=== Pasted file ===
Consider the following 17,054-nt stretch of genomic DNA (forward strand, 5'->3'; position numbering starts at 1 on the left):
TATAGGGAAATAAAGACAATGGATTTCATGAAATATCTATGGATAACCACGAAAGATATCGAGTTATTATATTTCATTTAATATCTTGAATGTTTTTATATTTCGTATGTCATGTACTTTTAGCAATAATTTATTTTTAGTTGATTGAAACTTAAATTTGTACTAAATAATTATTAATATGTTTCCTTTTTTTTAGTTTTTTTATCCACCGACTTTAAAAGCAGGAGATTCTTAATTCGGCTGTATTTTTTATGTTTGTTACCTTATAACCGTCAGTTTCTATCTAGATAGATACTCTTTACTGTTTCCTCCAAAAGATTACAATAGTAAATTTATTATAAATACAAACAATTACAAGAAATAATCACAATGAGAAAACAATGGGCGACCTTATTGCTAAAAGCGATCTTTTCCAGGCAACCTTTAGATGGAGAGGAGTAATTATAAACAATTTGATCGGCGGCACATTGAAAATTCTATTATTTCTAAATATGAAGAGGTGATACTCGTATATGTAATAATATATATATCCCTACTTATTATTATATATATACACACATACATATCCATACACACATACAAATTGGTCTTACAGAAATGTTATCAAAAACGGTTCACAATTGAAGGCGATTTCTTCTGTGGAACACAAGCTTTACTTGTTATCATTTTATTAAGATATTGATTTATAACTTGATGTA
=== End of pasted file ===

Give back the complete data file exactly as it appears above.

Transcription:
Consider the following 17,054-nt stretch of genomic DNA (forward strand, 5'->3'; position numbering starts at 1 on the left):
TATAGGGAAATAAAGACAATGGATTTCATGAAATATCTATGGATAACCACGAAAGATATCGAGTTATTATATTTCATTTAATATCTTGAATGTTTTTATATTTCGTATGTCATGTACTTTTAGCAATAATTTATTTTTAGTTGATTGAAACTTAAATTTGTACTAAATAATTATTAATATGTTTCCTTTTTTTTAGTTTTTTTATCCACCGACTTTAAAAGCAGGAGATTCTTAATTCGGCTGTATTTTTTATGTTTGTTACCTTATAACCGTCAGTTTCTATCTAGATAGATACTCTTTACTGTTTCCTCCAAAAGATTACAATAGTAAATTTATTATAAATACAAACAATTACAAGAAATAATCACAATGAGAAAACAATGGGCGACCTTATTGCTAAAAGCGATCTTTTCCAGGCAACCTTTAGATGGAGAGGAGTAATTATAAACAATTTGATCGGCGGCACATTGAAAATTCTATTATTTCTAAATATGAAGAGGTGATACTCGTATATGTAATAATATATATATCCCTACTTATTATTATATATATACACACATACATATCCATACACACATACAAATTGGTCTTACAGAAATGTTATCAAAAACGGTTCACAATTGAAGGCGATTTCTTCTGTGGAACACAAGCTTTACTTGTTATCATTTTATTAAGATATTGATTTATAACTTGATGTA